Difference between 5.56mm NATO and .223 Remington?
The cartridges are quite identical, and you can hardly tell their difference with the naked eye. Besides, some rifles can chamber any of the two rounds. I know that gets even tougher to differentiate. However, there is a difference between the two. The key difference between the .223 Rem and 5.56 NATO is their pressure limit that is affected by other factors. The best way to understand 5.56 vs. .223 is first to know about their history.
5.56 vs. 223: Brief History
The .223 was developed in the 1950s after the CONARC organization requested a modern rifle platform. It included the following specifications:
- 22 caliber projectile
- 6lb net weight
- The supersonic speed at 500 yards
- 20 round magazine
- Select fire for both full-automatic and semi-automatics
- Penetrate .135 steel plate at 500 yards
- Ballistic equals to .30-06
- Lethality equals to the M1 carbine
It was released to the civilian market in 1964 in the United States for hunting purposes. Also, it became a popular cartridge in many different applications and forces. This cartridge proved to be reliable and accurate in its application, even in hunting large game.
Over the years, law enforcement agencies used it to replace the 12 gauge shotgun for better precision and longer shots. Also, snipers utilize it in urban settings for operations.
It’s important to note that the 5.56mm was developed from the .223 Rem.
On the other hand, the 5.56x45mm NATO was developed in the 1970s in Belgium. On 28th October 1980, it was adopted as the second standard service rifle cartridge for the NATO and non-NATO countries. Also, it becomes so popular even in the civilian market. It’s a small-caliber, high-velocity projectile. It was highly used fired from the AR-15 rifles and its counterpart, the M16.
For many decades, the 5.56 NATO is a standard cartridge that is still in service for rifles and carbines.
5.56 vs. 223: Differences
There are significant differences you will notice on these cartridges. Let’s take a look.
1. Case rims
There is a deeper cut on a 5.56 NATO, and the brass has a symbol(s), date, and initials. On the .223 Rem, the rimmed case is stamped with “223” and probably accompanied by the manufacturer’s name. Additionally, the cut isn’t that deep like that of the 5.56 NATO. The 5.56 NATO, precisely that of military use, is designed with a crimp around the primer pocket.
From an external dimension, the .223 Rem and 5.56 NATO case cartridges appear to be very identical. However, from an internal point, there is a notable difference. The 5.56 NATO case has thicker brass walls than the .223 Rem that’s significant for handling high pressure.
3. Case capacity
The .223 Rem case capacity is 28.8 grains H2O, while the 5.56 NATO case capacity is 28.5 grains H20.
4. Chamber dimensions
Another big difference between the 5.56 NATO and the.223 Rem is their barrel chambers dimensions, yet both will fit into chambers designed for either cartridge.
The leade length differs. The 5.56 NATO length is 0.050” while the .223 Rem is half that size, i.e., 0.025”. That means the .223 Rem has a shorter distance between the cartridge’s mouth and point at the bullet’s engagement point while the 5.56mm is longer in the same aspect. Variance in their chambers should take us to another difference since their pressure is not the same.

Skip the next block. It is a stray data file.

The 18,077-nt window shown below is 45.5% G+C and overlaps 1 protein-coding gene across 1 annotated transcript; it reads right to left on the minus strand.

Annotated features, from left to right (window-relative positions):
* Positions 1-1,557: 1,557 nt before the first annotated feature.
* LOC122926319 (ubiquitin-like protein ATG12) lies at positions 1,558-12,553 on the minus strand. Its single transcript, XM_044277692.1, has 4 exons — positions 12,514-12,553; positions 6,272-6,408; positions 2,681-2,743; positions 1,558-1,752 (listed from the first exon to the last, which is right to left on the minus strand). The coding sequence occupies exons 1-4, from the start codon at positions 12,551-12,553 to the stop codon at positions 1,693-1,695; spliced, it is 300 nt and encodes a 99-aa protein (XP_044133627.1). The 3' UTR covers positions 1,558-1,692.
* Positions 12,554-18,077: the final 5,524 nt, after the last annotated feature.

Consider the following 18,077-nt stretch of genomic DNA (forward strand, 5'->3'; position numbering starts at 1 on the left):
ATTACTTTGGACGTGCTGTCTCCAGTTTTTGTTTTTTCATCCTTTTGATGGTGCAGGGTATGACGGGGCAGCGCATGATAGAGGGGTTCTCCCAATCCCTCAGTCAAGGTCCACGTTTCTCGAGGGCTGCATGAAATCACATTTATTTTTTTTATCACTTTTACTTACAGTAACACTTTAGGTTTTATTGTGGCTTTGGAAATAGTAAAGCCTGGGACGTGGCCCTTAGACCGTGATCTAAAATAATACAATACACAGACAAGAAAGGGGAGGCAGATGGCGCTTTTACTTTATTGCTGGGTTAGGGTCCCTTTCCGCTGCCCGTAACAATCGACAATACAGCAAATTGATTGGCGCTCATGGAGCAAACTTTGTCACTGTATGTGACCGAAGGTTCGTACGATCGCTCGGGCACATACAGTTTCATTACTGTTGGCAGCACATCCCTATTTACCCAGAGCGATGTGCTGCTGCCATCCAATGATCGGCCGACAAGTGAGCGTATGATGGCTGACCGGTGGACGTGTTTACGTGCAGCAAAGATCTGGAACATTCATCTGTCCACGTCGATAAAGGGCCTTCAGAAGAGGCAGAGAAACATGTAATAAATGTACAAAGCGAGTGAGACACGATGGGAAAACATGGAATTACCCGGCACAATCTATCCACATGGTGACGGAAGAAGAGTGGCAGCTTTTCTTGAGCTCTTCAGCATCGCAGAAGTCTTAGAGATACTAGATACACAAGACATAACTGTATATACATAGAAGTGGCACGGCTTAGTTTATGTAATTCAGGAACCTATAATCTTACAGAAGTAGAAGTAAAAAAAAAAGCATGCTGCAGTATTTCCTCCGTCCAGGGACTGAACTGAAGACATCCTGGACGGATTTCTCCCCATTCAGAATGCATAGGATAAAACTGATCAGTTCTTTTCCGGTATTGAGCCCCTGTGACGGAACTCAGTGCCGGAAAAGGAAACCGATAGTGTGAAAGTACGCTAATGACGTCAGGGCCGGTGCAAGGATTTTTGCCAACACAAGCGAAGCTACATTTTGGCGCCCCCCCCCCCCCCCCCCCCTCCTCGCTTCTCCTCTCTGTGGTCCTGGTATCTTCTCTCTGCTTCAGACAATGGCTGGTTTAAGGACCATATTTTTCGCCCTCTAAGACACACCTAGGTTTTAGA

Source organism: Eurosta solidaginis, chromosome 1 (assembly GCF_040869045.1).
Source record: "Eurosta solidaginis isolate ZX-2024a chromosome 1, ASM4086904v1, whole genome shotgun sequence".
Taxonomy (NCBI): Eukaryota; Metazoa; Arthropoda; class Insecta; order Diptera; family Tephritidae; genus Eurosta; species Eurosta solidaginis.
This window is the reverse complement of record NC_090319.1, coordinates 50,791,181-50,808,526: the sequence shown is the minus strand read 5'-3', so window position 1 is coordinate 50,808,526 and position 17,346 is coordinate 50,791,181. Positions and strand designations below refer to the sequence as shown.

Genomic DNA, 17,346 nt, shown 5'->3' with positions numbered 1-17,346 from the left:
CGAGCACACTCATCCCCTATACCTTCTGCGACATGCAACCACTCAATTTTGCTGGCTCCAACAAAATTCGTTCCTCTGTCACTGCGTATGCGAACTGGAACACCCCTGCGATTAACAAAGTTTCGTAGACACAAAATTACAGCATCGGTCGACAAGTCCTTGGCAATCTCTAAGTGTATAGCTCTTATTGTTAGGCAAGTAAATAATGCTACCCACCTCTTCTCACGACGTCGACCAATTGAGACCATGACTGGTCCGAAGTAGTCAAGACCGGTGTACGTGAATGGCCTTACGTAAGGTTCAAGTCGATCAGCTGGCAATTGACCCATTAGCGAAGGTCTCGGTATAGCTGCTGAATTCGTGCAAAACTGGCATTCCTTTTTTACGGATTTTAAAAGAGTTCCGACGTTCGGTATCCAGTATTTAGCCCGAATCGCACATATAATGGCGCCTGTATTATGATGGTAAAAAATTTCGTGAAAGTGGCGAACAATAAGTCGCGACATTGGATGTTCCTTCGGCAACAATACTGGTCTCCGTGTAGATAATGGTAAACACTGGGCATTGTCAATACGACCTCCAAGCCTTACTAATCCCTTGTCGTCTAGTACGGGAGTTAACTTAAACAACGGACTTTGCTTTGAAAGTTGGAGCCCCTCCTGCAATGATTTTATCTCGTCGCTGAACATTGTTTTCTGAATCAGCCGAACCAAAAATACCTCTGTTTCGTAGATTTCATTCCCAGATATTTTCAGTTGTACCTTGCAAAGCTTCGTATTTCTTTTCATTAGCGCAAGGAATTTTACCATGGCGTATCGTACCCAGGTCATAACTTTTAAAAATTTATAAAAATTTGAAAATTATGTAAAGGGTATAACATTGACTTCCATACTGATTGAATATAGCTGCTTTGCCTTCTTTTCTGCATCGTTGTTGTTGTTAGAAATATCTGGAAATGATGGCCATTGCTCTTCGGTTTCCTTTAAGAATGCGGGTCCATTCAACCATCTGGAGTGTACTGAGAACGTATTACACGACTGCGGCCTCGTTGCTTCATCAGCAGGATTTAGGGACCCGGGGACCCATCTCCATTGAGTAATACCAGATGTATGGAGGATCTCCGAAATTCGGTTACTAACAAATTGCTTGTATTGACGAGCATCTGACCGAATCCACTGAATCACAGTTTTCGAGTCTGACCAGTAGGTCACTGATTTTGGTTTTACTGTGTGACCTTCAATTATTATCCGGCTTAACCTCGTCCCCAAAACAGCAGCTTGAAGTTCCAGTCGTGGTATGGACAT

There are different methodologies applied to perform pressure testing of cartridges. It includes the EPVAT (Electronic Pressure Velocity and Action Time), SAMMI (Sporting Arms and Ammunition Manufacturers’ Institute and the SCATP pressure test.
From most tests that adopted the three tests, there was a relative pressure difference between the .223 Rem and 5.56 NATO. The .223 Remington runs about 55,000 psi while the 5.56 NATO is at approximately 58,000 psi.
It’s fine to fire the .223 Rem in a 5.56 NATO chamber but not the other way round. Why? Remember, one significant difference between the two cartridges is their case brass size. The 5.56 NATO is designed for high-pressure loads, and its leade length is longer than that of the .223 Rem.
Firing the 5.56 NATO in the .223 Rem chamber will cause unwanted pressure, and that’s unsafe. Consequently, it leads may cause a malfunction on your firearm. On the other hand, it’s safe to use the .223 cartridge in the 5.56mm chamber. However, the ballistic of the .223 will be affected due to a change in velocity.
Related Article: How to Build an AR-15 Gun?
5.56 vs. 223: Do they share similarities?
One thing that raises a debate between these two cartridges is how they appear identical. There notable similarities between the 5.56 NATO and the .223 Rem.
- Both cartridges were designed for 55-grain bullets
- Similar case trim-to length
- Both use small rifle size primers
- Equal cartridge overall length.
The 5.56 NATO and .223 Rem have very identical cases, but their difference in pressure rating is notable. It’s due to some of the above-stated differences in their designs. Additionally, the .223 Rem offers better accuracy, while the 5.56 NATO provides more reliability.
Lastly, when you understand these key differences and similarities, you will tell what is right for your gun upon checking on the ammo’s head stamping.